From Marine to HCM patient, Richard shares his experience.
In 1988 not to many people knew what IHSS was, but I soon learned very quickly how devastating this curse of a disease could affect an entire family not skipping a generation since my paternal grandmother died suddenly (ASH) on a fine Saturday morning. Her death certificate calls ASH the culprit of her demise.
Grandma died in the mid 70's and we had no idea what ASH was. My father suffered tremendously with the disease, but had no idea what grandma had been the same thing that he had. My dad suffered intense debilitating chest pain and never once complained. Even after he suffered a heart attack, he had no idea what time bomb was lurking in his heart. I was stationed at Camp Lejuene in North Carolina when I received a call from my dad who had just come back from a cardiology appointment, he immediately called me, and my siblings to inform us how necessary it was to get a full cardio check-up. Since I was in the Marines at the time of this news, I had made an appointment at the Battalion Aid Station. I did not have a lot of time to research IHSS so I was unaware of the proper way to see if I was afflicted or not. The Naval Officer (Doctor) who performed the examination was obviously unsure how to properly perform a cardiac examination. After a series of squats and breathing exercises, he announced triumphantly that I was disease free. What he heard was a strong Marine Corps heartbeat with a very mild murmur and gave me a perfect bill of health and a return to full duty. After five years had passed, I began to know that something was wrong. Here I am a Staff Sergeant of Marines, training my men with the intensity that salty Marines are known to have. I could not let myself show any type of weakness in front of my subordinates. After a morning of some intense PT (Physical Training), I would have to excuse myself and vomit in the bushes or behind a building. Shortness of breath, near syncope and crushing chest pain was becoming a factor in my performance as a leader.
I did not have the nerve to talk to my peers about my problem because a sign of weakness in my business is a career ender. Two years had gone by and I kind of learned how to get around some of the PT problems I was having. Finally, my enlistment was nearly over and I was ready for my reenlistment physical. Since I was over the age of 25, the Marine Corps requires those Marines to get an EKG before any enlistment papers are signed. I was at the Naval Hospital at Camp Pendleton, they did three EKG’s, and I could sense the worry the technician was feeling and I am asking what is wrong? I was becoming frustrated because nobody was telling me anything. Finally, a doctor came up to me and asked me so many questions about my heart and especially my physical training.
The doctor told me that my EKG was abnormal, showing an infarction and was wheeled swiftly to the ECHO lab. Just before the test, I was introduced to Commander McCaan the chief cardiologist and she explained to me what they were looking for. Everybody was very efficient and asked many questions (family history and such) before I was connected. The ECHO took about 45 minutes. Fifteen minutes had gone by when doctor McCaan came back into the room. Her first sentence was "is six months enough time to get your affairs in order?” I was a little confused about that question. Needless to say, I was written up for a med board and was gone, out of the Corps in less then 6 months. I was a career Marine and I had lost everything I knew from the last 13 years. I finally adjusted to being a civilian again and decided to go back to college for computer information systems.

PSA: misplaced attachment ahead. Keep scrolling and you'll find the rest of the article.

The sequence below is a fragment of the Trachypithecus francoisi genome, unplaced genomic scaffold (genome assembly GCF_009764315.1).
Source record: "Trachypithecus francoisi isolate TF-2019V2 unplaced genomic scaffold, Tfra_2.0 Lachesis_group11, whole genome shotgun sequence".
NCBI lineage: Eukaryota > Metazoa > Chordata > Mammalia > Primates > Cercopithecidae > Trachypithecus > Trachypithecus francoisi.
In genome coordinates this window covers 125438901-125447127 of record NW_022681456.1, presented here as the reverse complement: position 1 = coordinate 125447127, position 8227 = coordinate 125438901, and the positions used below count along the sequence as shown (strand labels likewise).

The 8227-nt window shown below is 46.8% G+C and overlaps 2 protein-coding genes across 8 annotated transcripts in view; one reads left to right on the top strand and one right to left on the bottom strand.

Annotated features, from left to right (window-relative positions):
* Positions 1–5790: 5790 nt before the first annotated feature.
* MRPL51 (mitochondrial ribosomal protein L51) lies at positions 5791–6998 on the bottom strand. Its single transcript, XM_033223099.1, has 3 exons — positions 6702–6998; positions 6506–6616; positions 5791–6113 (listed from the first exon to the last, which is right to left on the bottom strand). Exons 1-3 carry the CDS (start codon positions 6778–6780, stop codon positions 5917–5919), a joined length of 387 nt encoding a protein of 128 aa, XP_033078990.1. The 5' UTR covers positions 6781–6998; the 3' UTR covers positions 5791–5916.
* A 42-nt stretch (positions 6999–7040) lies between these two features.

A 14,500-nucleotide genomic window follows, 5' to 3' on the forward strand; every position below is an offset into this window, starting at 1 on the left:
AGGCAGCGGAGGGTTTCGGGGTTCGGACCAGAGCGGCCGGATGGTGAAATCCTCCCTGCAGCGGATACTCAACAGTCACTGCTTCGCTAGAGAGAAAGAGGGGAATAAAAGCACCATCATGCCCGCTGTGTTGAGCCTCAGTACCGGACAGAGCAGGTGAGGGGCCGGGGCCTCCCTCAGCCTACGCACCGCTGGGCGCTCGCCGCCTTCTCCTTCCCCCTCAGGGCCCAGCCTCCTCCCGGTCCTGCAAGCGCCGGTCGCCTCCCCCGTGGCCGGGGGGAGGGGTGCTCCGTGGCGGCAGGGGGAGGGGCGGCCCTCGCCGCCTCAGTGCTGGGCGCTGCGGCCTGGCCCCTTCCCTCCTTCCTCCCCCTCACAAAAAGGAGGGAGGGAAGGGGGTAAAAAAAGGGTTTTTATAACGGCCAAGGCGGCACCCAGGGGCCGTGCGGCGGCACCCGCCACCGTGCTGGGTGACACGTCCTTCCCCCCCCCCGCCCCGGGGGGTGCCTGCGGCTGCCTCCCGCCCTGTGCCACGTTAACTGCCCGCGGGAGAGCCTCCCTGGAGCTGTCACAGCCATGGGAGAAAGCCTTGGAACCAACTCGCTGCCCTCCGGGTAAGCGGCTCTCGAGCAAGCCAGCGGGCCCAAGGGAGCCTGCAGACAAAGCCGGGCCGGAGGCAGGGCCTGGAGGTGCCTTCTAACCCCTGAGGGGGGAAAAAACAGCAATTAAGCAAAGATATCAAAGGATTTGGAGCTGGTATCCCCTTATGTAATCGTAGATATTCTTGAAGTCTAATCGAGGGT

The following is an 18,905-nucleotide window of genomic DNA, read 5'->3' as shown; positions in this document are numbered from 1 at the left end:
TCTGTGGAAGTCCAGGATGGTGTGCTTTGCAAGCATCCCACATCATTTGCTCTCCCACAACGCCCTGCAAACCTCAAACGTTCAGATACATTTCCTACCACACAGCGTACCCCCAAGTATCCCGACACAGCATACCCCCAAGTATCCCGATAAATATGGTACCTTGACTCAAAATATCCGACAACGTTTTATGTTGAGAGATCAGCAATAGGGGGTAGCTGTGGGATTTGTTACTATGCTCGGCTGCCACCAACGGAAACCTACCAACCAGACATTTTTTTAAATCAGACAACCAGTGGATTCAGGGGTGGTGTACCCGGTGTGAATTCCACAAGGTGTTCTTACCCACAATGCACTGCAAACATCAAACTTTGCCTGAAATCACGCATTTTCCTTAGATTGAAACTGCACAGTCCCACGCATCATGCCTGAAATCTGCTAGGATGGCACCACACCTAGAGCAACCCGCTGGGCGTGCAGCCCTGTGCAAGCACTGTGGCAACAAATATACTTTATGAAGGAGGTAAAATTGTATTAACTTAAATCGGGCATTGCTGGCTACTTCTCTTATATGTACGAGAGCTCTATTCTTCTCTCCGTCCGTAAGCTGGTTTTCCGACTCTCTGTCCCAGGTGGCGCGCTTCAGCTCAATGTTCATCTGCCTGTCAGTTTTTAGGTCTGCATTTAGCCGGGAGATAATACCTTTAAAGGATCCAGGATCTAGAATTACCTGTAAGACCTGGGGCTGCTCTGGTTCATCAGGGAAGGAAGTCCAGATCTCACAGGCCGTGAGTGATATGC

My medical retirement from the Corps showed I had an 18mm septum, but three years after my first ECHO I was scheduled for my second and to my amazement, my septum had grown another 10mm totaling 28mm. My left ventricle was a tiny little slit with an ejection fraction of around 39. I could not finish school because I was finally introduced to syncope, bashed my head pretty good. My first ICD was implanted in 1998. Following the implantation, I developed several tia's. Wondering where these clots were coming from was their next move was a TEE. Sure as heck, there was a quarter size clot in my left atrium that left me in the hospital for 16 days. It took doctors, nurses, EP's and cardiologists 5 years to get me as comfortable as I could with a combination of meds, devices and a very careful exercise regiment. Today I am ok; I have been examined by Dr. Ashley from Stanford, Dr. Omen from MAYO, Dr. Kou from Ann Arbor (UofM) and my current, local cardiologist Dr. Snyder from Cardiologist Consultants. Now I have diabetes, GERD, Neuropathy, Sleep Apnea and other ancillary problems related to my current health issues. A septal ablation, dual chamber pacer and a plethora of medications that would put Dr. House to shame, but all in all I am happy with my care and the sincerity of most of the doctors I have worked with, especially on the pain issues. Topping things off on a negative note, it is unfortunate that my dad, sister, and niece are all inflicted with this curse. Dr. Ashley confidently believes that all of us are candidates for a heart transplant. I have decided at this time not to be a candidate. Three generations afflicted with HCM??? I was under the impression that HCM skips generations. So far, none of my boys have the disease and they are aware what to look for if they are exercising and get any of the symptoms. I have participated with PGX Health for gene screening with the rest of my diseased family will provide blood samples too.